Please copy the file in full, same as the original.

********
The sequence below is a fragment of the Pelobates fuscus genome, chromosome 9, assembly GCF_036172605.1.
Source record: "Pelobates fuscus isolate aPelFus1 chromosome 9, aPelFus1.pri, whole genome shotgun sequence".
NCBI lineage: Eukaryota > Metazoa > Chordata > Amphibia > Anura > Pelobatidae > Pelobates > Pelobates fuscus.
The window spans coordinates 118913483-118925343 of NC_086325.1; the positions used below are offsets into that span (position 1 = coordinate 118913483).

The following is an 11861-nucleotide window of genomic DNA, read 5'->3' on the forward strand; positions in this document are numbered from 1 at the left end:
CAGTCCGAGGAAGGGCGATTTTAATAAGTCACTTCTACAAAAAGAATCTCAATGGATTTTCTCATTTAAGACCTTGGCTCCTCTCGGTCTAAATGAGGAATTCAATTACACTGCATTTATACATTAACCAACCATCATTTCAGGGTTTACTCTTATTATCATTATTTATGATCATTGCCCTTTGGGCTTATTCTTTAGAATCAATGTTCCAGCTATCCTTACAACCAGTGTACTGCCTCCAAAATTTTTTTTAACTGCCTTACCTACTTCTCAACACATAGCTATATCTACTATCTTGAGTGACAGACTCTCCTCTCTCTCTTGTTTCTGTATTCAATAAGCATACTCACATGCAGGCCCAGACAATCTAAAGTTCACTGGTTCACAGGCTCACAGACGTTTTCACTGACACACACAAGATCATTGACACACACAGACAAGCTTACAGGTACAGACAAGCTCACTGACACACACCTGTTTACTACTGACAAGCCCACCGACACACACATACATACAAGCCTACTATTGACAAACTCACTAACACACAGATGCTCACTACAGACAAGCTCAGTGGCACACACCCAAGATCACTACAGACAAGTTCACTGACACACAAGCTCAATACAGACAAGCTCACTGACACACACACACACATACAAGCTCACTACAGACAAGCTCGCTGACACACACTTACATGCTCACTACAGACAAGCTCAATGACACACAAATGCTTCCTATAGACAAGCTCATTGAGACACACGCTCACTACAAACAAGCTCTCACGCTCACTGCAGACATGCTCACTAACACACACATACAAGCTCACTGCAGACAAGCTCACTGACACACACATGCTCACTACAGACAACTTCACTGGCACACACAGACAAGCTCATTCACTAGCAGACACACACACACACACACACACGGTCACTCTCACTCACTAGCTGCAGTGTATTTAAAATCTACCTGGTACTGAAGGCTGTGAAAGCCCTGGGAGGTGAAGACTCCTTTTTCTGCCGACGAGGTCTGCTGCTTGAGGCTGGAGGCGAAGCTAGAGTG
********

The sequence below is a fragment of the Pelobates fuscus genome, chromosome 9, assembly GCF_036172605.1.
Source record: "Pelobates fuscus isolate aPelFus1 chromosome 9, aPelFus1.pri, whole genome shotgun sequence".
NCBI lineage: Eukaryota > Metazoa > Chordata > Amphibia > Anura > Pelobatidae > Pelobates > Pelobates fuscus.
The window spans coordinates 118913483-118925343 of NC_086325.1; the positions used below are offsets into that span (position 1 = coordinate 118913483).

The following is an 11861-nucleotide window of genomic DNA, read 5'->3' on the forward strand; positions in this document are numbered from 1 at the left end:
CAGTCCGAGGAAGGGCGATTTTAATAAGTCACTTCTACAAAAAGAATCTCAATGGATTTTCTCATTTAAGACCTTGGCTCCTCTCGGTCTAAATGAGGAATTCAATTACACTGCATTTATACATTAACCAACCATCATTTCAGGGTTTACTCTTATTATCATTATTTATGATCATTGCCCTTTGGGCTTATTCTTTAGAATCAATGTTCCAGCTATCCTTACAACCAGTGTACTGCCTCCAAAATTTTTTTTAACTGCCTTACCTACTTCTCAACACATAGCTATATCTACTATCTTGAGTGACAGACTCTCCTCTCTCTCTTGTTTCTGTATTCAATAAGCATACTCACATGCAGGCCCAGACAATCTAAAGTTCACTGGTTCACAGGCTCACAGACGTTTTCACTGACACACACAAGATCATTGACACACACAGACAAGCTTACAGGTACAGACAAGCTCACTGACACACACCTGTTTACTACTGACAAGCCCACCGACACACACATACATACAAGCCTACTATTGACAAACTCACTAACACACAGATGCTCACTACAGACAAGCTCAGTGGCACACACCCAAGATCACTACAGACAAGTTCACTGACACACAAGCTCAATACAGACAAGCTCACTGACACACACACACACATACAAGCTCACTACAGACAAGCTCGCTGACACACACTTACATGCTCACTACAGACAAGCTCAATGACACACAAATGCTTCCTATAGACAAGCTCATTGAGACACACGCTCACTACAAACAAGCTCTCACGCTCACTGCAGACATGCTCACTAACACACACATACAAGCTCACTGCAGACAAGCTCACTGACACACACATGCTCACTACAGACAACTTCACTGGCACACACAGACAAGCTCATTCACTAGCAGACACACACACACACACACACACGGTCACTCTCACTCACTAGCTGCAGTGTATTTAAAATCTACCTGGTACTGAAGGCTGTGAAAGCCCTGGGAGGTGAAGACTCCTTTTTCTGCCGACGAGGTCTGCTGCTTGAGGCTGGAGGCGAAGCTAGAGTG